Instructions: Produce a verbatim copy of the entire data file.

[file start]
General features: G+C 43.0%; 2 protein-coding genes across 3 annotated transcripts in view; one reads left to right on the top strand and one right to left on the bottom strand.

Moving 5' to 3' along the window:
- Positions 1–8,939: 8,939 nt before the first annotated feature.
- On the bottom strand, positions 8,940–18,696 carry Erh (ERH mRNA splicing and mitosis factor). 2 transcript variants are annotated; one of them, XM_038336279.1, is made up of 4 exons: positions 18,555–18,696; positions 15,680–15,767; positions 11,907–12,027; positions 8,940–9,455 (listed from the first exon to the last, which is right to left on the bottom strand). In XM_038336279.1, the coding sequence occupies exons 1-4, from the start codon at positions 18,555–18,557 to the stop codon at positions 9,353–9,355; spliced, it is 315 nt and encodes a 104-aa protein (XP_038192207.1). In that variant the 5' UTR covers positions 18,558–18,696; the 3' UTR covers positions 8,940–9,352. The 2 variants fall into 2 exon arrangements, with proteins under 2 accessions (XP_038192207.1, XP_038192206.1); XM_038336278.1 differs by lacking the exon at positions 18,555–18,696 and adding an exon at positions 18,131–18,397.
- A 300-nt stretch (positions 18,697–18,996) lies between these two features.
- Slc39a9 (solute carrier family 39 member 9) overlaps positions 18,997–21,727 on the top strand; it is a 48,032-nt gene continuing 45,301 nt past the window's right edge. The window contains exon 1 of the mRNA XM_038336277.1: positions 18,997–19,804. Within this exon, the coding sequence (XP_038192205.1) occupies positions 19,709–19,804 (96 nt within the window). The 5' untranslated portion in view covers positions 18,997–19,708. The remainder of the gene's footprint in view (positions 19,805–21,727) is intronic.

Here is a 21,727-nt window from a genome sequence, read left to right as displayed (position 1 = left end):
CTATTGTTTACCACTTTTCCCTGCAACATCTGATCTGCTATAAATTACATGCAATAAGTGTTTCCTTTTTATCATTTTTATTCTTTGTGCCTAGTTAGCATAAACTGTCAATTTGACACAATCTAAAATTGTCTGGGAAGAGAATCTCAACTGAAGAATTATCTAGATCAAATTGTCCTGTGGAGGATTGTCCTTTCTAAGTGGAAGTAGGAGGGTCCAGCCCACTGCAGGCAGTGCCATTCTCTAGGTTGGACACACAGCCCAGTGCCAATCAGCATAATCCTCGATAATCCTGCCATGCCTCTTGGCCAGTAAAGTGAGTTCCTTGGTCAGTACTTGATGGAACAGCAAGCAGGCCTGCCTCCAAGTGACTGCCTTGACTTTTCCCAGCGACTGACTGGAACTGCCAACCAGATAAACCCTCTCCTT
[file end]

General features: G+C 43.0%; 2 protein-coding genes across 3 annotated transcripts in view; one reads left to right on the top strand and one right to left on the bottom strand.

Moving 5' to 3' along the window:
- Positions 1–8,939: 8,939 nt before the first annotated feature.
- On the bottom strand, positions 8,940–18,696 carry Erh (ERH mRNA splicing and mitosis factor). 2 transcript variants are annotated; one of them, XM_038336279.1, is made up of 4 exons: positions 18,555–18,696; positions 15,680–15,767; positions 11,907–12,027; positions 8,940–9,455 (listed from the first exon to the last, which is right to left on the bottom strand). In XM_038336279.1, the coding sequence occupies exons 1-4, from the start codon at positions 18,555–18,557 to the stop codon at positions 9,353–9,355; spliced, it is 315 nt and encodes a 104-aa protein (XP_038192207.1). In that variant the 5' UTR covers positions 18,558–18,696; the 3' UTR covers positions 8,940–9,352. The 2 variants fall into 2 exon arrangements, with proteins under 2 accessions (XP_038192207.1, XP_038192206.1); XM_038336278.1 differs by lacking the exon at positions 18,555–18,696 and adding an exon at positions 18,131–18,397.
- A 300-nt stretch (positions 18,697–18,996) lies between these two features.
- Slc39a9 (solute carrier family 39 member 9) overlaps positions 18,997–21,727 on the top strand; it is a 48,032-nt gene continuing 45,301 nt past the window's right edge. The window contains exon 1 of the mRNA XM_038336277.1: positions 18,997–19,804. Within this exon, the coding sequence (XP_038192205.1) occupies positions 19,709–19,804 (96 nt within the window). The 5' untranslated portion in view covers positions 18,997–19,708. The remainder of the gene's footprint in view (positions 19,805–21,727) is intronic.

Here is a 21,727-nt window from a genome sequence, read left to right as displayed (position 1 = left end):
CTATTGTTTACCACTTTTCCCTGCAACATCTGATCTGCTATAAATTACATGCAATAAGTGTTTCCTTTTTATCATTTTTATTCTTTGTGCCTAGTTAGCATAAACTGTCAATTTGACACAATCTAAAATTGTCTGGGAAGAGAATCTCAACTGAAGAATTATCTAGATCAAATTGTCCTGTGGAGGATTGTCCTTTCTAAGTGGAAGTAGGAGGGTCCAGCCCACTGCAGGCAGTGCCATTCTCTAGGTTGGACACACAGCCCAGTGCCAATCAGCATAATCCTCGATAATCCTGCCATGCCTCTTGGCCAGTAAAGTGAGTTCCTTGGTCAGTACTTGATGGAACAGCAAGCAGGCCTGCCTCCAAGTGACTGCCTTGACTTTTCCCAGCGACTGACTGGAACTGCCAACCAGATAAACCCTCTCCTT